16. The Windfall by Diksha Basu

Why you should read it: The story focuses on a married couple who, through various turns of events, begin to upscale their life. Moving from a small apartment in New Delhi to a lavish upper-class one in Gurgaon, the Jhas quickly realise that they don't fit in with the posh elite they aren't usually familiar with.
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Why you should read it: The story focuses on a married couple who, through various turns of events, begin to upscale their life. Moving from a small apartment in New Delhi to a lavish upper-class one in Gurgaon, the Jhas quickly realise that they don't fit in with the posh elite they aren't usually familiar with.

17. India’s Most Fearless: True Stories Of Modern Military Heroes by Shiv Aroor and Rahul Singh

Why you should read it: The combine literary force of Aroor and Singh brings us 14 incredible stories of extraordinary courage from across the Indian Army, Air Force and Navy. Now there are thousands of examples all around the country of heroism, but they chose these 14 after meeting with military personnel, their families, and others who served with them. If you want to hear about the heroes who never get their dues, this ones is for you.
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Why you should read it: The combine literary force of Aroor and Singh brings us 14 incredible stories of extraordinary courage from across the Indian Army, Air Force and Navy. Now there are thousands of examples all around the country of heroism, but they chose these 14 after meeting with military personnel, their families, and others who served with them. If you want to hear about the heroes who never get their dues, this ones is for you.

18. When Dimple Met Rishi by Sandhya Menon

Why you should read it: If you're looking for a YA novel that focuses on the trials and tribulations of arranged marriage, look no further. Menon's book follows a young couple of the cusp of an earlier-decided upon marriage. However the girl was unaware that her parents had already reached the point of sending her off into a new married life. The juxtaposition of old school traditions and the essence of love is the real standout part of the book.
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Why you should read it: If you're looking for a YA novel that focuses on the trials and tribulations of arranged marriage, look no further. Menon's book follows a young couple of the cusp of an earlier-decided upon marriage. However the girl was unaware that her parents had already reached the point of sending her off into a new married life. The juxtaposition of old school traditions and the essence of love is the real standout part of the book.

19. The Fragrance Of Rose: Beauty. Dignity. Ambition by Chirajit Paul

Why you should read it: An amazing story of changing one's identity to deal with the harsh realities of the world as we know it. Enter Rinita Bose – an ordinary girl, with larger than life aspirations. While relentlessly pursuing her dreams of greatness, she realises exactly what men want from a woman craving to be something. After clashing with a powerful man, she has to escape her own life by changing her identity, taking up the name Rose and making a name in Bollywood for herself. What follows is a tale of self-discovery, fame, the yearning for love, and many, many reality checks.
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Why you should read it: An amazing story of changing one's identity to deal with the harsh realities of the world as we know it. Enter Rinita Bose – an ordinary girl, with larger than life aspirations. While relentlessly pursuing her dreams of greatness, she realises exactly what men want from a woman craving to be something. After clashing with a powerful man, she has to escape her own life by changing her identity, taking up the name Rose and making a name in Bollywood for herself. What follows is a tale of self-discovery, fame, the yearning for love, and many, many reality checks.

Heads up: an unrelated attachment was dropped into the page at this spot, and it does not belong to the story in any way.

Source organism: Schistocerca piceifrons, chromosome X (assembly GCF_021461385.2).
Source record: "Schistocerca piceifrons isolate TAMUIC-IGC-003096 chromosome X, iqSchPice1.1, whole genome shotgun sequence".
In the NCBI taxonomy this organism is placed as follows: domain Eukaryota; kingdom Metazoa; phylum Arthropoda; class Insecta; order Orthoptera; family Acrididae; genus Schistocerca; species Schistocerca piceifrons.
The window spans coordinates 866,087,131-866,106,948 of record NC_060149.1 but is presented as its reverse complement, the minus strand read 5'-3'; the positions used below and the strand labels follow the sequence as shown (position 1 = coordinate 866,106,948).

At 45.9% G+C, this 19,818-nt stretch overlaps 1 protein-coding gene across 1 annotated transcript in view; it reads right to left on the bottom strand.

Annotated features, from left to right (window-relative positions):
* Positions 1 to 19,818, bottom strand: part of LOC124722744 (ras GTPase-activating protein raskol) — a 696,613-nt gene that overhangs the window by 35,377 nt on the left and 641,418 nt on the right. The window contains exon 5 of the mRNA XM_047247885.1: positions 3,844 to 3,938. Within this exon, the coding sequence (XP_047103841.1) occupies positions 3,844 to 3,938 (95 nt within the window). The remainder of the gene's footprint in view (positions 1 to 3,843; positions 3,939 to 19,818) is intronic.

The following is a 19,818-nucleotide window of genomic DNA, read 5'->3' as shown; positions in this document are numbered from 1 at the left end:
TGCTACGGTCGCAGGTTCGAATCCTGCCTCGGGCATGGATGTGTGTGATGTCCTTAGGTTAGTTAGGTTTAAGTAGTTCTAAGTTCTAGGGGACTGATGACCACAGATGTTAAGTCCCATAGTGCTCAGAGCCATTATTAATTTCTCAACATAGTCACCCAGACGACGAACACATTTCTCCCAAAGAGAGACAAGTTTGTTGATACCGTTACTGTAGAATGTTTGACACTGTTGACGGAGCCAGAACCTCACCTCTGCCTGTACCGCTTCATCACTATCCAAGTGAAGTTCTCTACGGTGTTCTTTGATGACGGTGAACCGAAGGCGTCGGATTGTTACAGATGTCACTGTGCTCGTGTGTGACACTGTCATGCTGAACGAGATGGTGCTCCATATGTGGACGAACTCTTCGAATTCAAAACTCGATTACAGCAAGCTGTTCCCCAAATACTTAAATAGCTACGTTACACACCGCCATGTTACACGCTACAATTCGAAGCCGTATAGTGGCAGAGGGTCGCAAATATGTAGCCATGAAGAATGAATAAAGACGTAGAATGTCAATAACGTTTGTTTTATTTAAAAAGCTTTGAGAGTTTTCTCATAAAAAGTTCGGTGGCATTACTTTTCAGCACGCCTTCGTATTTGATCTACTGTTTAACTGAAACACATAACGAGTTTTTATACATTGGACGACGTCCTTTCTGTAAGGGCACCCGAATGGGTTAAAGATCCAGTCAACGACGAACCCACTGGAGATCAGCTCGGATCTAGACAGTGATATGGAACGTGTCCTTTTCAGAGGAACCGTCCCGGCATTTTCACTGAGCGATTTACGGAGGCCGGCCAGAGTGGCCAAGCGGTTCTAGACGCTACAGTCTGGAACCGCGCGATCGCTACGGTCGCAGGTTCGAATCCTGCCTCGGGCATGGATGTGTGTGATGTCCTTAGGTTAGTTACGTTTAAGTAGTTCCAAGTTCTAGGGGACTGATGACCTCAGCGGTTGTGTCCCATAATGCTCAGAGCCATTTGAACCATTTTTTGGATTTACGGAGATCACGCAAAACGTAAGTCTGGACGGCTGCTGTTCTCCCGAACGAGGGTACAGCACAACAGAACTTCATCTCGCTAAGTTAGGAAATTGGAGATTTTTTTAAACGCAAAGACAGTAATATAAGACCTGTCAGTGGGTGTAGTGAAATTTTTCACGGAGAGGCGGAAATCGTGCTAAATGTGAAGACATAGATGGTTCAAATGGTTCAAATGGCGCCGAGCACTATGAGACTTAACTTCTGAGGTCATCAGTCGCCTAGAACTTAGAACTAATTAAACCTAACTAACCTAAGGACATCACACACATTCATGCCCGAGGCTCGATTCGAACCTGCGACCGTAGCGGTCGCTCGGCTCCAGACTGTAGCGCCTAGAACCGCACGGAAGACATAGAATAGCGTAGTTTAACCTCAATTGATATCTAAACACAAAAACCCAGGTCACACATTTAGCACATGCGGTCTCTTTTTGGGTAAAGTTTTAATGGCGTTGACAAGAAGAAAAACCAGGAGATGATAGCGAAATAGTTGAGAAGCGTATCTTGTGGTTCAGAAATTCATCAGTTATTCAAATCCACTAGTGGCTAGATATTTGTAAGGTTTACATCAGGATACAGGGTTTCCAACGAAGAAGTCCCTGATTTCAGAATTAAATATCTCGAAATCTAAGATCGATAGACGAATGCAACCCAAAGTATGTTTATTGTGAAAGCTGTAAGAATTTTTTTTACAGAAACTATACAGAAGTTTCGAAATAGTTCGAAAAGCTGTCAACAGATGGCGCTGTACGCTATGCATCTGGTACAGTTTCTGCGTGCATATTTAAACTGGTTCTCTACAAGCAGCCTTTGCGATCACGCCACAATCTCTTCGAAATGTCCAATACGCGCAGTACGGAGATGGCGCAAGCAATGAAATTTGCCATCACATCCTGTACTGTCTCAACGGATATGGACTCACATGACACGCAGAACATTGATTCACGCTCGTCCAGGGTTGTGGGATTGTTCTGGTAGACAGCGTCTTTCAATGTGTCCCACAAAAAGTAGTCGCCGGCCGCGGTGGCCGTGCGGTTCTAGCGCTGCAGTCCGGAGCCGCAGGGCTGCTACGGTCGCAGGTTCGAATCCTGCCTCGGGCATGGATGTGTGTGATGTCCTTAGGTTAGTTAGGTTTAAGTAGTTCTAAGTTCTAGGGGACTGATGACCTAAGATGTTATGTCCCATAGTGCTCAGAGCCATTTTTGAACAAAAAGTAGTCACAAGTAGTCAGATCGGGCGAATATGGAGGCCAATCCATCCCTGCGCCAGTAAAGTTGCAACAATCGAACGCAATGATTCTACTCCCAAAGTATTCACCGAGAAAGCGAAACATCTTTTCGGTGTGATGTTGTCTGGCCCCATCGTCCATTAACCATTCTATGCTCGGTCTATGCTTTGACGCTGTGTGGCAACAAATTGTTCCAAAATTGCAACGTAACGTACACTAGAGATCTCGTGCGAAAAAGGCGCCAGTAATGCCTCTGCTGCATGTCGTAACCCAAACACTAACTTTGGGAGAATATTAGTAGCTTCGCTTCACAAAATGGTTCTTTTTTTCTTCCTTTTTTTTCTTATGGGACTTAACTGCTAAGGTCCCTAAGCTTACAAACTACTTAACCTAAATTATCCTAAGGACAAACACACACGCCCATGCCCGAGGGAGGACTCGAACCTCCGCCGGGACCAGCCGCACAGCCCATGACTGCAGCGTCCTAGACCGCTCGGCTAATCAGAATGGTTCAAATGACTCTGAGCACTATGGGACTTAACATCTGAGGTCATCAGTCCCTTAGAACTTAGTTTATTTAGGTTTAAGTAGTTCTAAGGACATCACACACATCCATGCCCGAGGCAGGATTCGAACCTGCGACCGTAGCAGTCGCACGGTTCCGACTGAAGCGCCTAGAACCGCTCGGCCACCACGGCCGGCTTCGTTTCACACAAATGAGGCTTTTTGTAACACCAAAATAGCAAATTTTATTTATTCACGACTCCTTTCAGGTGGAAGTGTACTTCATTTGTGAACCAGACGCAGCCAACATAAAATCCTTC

20. The Library Of Fates by Aditi Khorana

Why you should read it: The book is a retelling of Indian folklore. In it, Princess Amrita is to give a grand sacrifice to save her people, but something (as always) goes horribly wrong. She's left with nothing, distraught, and wanting only one thing – to warn her people. Until she finally gets the chance to. Amrita is allowed to change fate, but has to suffer the impending consequences.
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Why you should read it: The book is a retelling of Indian folklore. In it, Princess Amrita is to give a grand sacrifice to save her people, but something (as always) goes horribly wrong. She's left with nothing, distraught, and wanting only one thing – to warn her people. Until she finally gets the chance to. Amrita is allowed to change fate, but has to suffer the impending consequences.

21. Aadhaar: A Biometric History Of India’s 12-Digit Revolution by Shankkar Aiyar

Why you should read it: Aiyar turns a pretty bland subject (let's face it we're all avoiding getting our Aadhaar cards done) into something pretty damn interesting. He lays out how the original intent of Aadhaar has faded into an expanded application set on mapping every citizen's every movement. With implicit research, Aiyar implicates the government's duplicity, and discusses the concerns of those rallying against the move to a digital footprint via a 12-digit code.
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Why you should read it: Aiyar turns a pretty bland subject (let's face it we're all avoiding getting our Aadhaar cards done) into something pretty damn interesting. He lays out how the original intent of Aadhaar has faded into an expanded application set on mapping every citizen's every movement. With implicit research, Aiyar implicates the government's duplicity, and discusses the concerns of those rallying against the move to a digital footprint via a 12-digit code.